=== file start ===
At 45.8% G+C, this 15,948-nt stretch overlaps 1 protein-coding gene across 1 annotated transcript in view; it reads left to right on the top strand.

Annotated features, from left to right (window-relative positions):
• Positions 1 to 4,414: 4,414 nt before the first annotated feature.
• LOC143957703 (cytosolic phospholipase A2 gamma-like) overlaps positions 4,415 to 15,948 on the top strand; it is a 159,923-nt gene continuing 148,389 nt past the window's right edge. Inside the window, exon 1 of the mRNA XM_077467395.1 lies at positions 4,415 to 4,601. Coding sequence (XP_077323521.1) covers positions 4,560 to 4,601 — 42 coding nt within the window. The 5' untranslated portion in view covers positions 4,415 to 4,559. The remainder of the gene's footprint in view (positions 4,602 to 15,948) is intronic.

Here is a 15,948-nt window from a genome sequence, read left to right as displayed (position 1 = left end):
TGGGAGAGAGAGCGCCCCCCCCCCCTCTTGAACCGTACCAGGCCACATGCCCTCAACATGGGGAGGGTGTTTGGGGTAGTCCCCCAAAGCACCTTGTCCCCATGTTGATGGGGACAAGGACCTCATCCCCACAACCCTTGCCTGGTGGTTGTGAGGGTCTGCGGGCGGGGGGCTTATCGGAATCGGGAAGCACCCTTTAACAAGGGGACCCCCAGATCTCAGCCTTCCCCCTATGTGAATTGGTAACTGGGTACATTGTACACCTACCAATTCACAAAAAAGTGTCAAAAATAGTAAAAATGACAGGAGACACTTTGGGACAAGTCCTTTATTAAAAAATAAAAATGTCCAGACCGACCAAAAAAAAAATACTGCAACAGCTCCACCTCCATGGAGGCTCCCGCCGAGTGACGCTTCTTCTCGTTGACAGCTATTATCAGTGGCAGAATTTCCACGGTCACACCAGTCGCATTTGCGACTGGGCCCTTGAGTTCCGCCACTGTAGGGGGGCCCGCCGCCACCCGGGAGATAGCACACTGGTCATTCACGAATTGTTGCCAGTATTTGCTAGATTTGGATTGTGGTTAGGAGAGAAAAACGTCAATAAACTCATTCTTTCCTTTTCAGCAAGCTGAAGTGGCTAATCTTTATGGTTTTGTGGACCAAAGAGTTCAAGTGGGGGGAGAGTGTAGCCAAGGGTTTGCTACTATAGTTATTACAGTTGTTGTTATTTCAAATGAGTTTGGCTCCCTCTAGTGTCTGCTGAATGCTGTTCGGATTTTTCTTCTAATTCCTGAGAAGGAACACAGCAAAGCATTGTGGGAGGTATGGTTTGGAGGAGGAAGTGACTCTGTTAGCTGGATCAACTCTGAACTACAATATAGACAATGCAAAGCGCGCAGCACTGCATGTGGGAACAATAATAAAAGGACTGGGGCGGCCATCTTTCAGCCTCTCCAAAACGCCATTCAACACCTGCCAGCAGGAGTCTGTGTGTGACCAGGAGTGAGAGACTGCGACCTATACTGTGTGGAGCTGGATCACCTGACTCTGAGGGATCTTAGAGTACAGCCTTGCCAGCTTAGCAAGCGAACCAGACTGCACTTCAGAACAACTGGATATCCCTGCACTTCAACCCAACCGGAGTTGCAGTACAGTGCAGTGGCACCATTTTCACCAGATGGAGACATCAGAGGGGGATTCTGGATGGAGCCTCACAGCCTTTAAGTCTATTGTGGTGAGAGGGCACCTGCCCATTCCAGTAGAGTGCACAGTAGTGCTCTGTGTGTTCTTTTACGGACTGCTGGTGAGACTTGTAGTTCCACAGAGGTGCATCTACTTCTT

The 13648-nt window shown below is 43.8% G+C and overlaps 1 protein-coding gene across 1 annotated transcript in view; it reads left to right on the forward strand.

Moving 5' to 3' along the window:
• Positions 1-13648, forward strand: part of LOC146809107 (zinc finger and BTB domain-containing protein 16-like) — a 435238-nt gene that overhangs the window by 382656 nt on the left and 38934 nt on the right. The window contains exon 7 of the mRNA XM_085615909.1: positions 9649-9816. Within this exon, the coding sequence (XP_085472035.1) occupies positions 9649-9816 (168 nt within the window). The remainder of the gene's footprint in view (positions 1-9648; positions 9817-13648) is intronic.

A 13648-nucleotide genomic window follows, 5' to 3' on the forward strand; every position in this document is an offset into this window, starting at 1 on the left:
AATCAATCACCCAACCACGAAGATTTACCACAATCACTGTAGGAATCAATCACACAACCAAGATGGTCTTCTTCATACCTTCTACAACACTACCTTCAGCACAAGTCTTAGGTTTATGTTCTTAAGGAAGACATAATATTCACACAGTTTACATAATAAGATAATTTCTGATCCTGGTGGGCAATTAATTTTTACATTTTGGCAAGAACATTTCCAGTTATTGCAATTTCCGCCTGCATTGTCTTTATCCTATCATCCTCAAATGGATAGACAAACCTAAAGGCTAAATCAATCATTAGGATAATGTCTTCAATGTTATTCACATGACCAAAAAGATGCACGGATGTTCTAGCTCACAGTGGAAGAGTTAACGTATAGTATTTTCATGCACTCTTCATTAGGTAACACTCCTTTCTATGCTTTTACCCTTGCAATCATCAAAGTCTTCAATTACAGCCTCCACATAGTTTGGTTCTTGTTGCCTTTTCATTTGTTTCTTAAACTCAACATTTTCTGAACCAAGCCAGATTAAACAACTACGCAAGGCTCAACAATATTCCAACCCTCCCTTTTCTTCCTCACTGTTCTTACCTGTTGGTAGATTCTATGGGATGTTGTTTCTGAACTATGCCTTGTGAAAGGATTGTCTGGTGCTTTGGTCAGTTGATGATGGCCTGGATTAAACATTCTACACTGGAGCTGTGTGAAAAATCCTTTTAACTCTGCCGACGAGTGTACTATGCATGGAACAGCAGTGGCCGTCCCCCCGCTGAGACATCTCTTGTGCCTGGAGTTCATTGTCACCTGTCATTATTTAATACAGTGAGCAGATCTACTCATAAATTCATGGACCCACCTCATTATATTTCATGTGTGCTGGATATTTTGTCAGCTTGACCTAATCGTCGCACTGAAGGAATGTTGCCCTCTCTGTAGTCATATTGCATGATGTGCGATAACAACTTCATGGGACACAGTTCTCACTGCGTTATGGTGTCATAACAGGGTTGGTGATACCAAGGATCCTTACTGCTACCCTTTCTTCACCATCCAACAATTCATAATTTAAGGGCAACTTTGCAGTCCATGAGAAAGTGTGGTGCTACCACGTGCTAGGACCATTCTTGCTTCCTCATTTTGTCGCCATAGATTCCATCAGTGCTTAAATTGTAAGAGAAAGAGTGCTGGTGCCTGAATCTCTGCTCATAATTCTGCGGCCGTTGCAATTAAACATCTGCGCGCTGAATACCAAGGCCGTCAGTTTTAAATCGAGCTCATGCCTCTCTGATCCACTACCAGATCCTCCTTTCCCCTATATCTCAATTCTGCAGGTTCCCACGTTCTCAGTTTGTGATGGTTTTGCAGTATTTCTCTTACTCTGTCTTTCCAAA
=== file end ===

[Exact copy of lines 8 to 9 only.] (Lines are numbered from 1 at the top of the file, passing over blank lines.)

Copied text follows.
Moving 5' to 3' along the window:
• Positions 1-13648, forward strand: part of LOC146809107 (zinc finger and BTB domain-containing protein 16-like) — a 435238-nt gene that overhangs the window by 382656 nt on the left and 38934 nt on the right. The window contains exon 7 of the mRNA XM_085615909.1: positions 9649-9816. Within this exon, the coding sequence (XP_085472035.1) occupies positions 9649-9816 (168 nt within the window). The remainder of the gene's footprint in view (positions 1-9648; positions 9817-13648) is intronic.